The Human Milk Bank

Got Milk

In recent years, the word “bank” has become something of a dirty word but in Irvinestown, Co. Fermanagh there exists a very special bank, a human milk bank.

Though such institutions are common in other parts of the world, the bank, run by the Western Trust and funded by the UK’s National Health Service, is the only facility of its kind in the 32 counties.

The bank was set up in 2000 when a baby in the care of the Trust found itself requiring human breast milk. Ann McCrea, lactation consultant (a qualified breastfeeding specialist) found herself desperately trying to acquire milk. “We were ringing all the milk banks in England looking for milk and the reply was ‘We haven’t got enough ourselves’,” she tells NewsFour. “Nobody was prepared to help us out, so we got our local experts together and set up our own milk bank under the guidelines that were current at the time.”

Premature babies are susceptible to a condition known as necrotizing enterocolitis (NEC). This can cause the child’s gut to burst open, releasing harmful bacteria that can only be combated by human breast milk. “Often the child’s own mother will find themselves under so much stress that they physically can’t produce their own milk,” McCrea says.

In the first year of operation, the bank began receiving calls from all over Ireland and now the facility finds itself serving the Republic as much as the North. Last year, 1,056 litres of milk were issued to 692 babies, including 95 sets of twins and 12 sets of triplets.

When NewsFour initially called the bank, they were in the middle of an emergency, attempting to get milk out to a child who required it urgently. Thankfully, the crisis was resolved and the child received the much-needed milk.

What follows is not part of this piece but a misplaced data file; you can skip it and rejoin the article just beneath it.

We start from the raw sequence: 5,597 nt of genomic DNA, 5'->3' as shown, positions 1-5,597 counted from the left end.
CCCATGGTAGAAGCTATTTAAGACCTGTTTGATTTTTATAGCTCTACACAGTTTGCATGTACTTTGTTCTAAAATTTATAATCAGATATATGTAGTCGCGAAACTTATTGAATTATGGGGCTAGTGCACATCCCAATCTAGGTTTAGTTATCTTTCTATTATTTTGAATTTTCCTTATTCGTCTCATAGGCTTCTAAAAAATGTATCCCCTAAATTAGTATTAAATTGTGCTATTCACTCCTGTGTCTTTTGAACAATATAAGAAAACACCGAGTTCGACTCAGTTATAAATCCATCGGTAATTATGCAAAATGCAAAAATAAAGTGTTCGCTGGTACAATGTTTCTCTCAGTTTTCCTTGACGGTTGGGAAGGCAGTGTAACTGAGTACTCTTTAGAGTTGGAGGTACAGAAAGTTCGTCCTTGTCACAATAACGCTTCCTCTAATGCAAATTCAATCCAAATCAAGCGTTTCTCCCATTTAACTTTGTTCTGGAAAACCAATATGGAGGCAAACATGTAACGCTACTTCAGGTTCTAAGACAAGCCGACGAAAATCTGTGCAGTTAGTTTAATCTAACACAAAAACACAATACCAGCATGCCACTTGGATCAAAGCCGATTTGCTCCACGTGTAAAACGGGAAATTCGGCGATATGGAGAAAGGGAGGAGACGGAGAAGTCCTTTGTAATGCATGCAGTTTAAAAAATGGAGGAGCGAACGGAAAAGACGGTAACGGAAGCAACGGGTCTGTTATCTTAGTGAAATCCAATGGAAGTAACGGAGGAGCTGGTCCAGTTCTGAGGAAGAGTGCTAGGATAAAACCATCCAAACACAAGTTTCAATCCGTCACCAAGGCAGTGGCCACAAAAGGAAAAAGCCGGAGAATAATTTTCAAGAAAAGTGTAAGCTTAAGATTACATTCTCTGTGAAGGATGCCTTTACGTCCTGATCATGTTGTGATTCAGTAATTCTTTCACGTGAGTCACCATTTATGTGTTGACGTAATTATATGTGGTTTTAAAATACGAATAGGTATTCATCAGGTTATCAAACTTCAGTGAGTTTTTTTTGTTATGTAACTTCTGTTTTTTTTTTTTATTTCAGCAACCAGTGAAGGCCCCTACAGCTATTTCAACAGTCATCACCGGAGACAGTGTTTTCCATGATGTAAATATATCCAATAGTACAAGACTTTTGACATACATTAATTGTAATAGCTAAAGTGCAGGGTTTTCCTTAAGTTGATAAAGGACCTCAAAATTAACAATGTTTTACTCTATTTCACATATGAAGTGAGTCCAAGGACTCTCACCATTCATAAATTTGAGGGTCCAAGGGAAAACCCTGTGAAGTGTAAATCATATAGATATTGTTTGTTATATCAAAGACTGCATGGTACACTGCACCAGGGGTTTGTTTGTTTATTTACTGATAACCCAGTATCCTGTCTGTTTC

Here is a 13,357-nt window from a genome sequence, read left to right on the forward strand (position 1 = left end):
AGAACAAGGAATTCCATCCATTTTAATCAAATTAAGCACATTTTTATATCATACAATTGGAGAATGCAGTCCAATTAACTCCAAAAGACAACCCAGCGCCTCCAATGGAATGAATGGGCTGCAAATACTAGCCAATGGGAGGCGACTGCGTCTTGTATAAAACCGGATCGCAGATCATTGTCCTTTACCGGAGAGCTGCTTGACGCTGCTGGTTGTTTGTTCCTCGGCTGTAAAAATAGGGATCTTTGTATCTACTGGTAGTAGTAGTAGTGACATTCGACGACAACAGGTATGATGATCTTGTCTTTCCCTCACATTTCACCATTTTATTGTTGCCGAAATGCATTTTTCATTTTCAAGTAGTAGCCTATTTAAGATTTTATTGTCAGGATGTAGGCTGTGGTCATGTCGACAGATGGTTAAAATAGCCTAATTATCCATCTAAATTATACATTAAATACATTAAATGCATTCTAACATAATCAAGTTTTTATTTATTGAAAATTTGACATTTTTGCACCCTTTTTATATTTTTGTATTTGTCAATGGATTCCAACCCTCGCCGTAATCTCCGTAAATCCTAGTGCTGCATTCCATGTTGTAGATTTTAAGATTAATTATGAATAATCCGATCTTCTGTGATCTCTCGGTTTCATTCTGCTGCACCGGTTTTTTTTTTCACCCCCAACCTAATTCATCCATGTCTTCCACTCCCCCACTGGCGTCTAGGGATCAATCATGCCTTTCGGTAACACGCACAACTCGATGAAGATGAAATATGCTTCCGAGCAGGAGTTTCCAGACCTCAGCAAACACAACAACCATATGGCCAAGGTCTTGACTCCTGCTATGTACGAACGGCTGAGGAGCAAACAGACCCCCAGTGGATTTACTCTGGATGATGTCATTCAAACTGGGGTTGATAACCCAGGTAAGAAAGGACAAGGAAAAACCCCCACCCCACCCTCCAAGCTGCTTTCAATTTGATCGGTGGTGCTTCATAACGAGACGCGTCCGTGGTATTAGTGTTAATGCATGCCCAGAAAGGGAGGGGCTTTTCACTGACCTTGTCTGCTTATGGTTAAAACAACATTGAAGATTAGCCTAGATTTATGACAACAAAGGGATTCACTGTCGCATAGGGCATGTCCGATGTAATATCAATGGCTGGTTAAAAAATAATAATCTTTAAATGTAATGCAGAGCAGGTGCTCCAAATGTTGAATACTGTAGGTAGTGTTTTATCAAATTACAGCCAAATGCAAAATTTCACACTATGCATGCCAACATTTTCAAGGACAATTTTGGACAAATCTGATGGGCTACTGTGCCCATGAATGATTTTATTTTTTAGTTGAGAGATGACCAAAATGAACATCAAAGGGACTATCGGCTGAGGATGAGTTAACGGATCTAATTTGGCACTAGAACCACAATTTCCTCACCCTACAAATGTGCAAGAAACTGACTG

Such emergencies are all too common, according to McCrea. “When it happens we have to abandon everything else and prioritise the baby,” she says.

Like any bank, the facility couldn’t exist without deposits. Last year, 253 individual women donated milk but more is required. NewsFour asks McCrea if donors need to pass any specific health requirements, to which she replies “If you can be a blood donor, you can be a milk donor.”

Milk donors are screened in the same manner as blood donors, with the milk then sent to a lab in County Tipperary, where it is screened rigorously by bacterial experts. If it passes their tests, it can be sent out to the babies that require it. The bank also employs a dietician who ensures the milk is labelled appropriately, ensuring babies get the exact type of milk they need.

Donors are sent a thank-you card, a milk donor’s badge and are informed of exactly how many babies their milk has helped.

McCrea is quick to thank all the mothers who have helped their fellow women through donating milk. “I really do admire them. If you’re looking after your own baby and then find time to donate milk, then you’re a superwoman,” she says, “it’s help that only a woman can give to another woman.”

If you’re interested in becoming a breast milk donor or require further information, you can contact the milk bank by calling 048 6862 8333 or emailing:

Pictured: Ann McCrea in her bank’s vault.

By Eric Hillis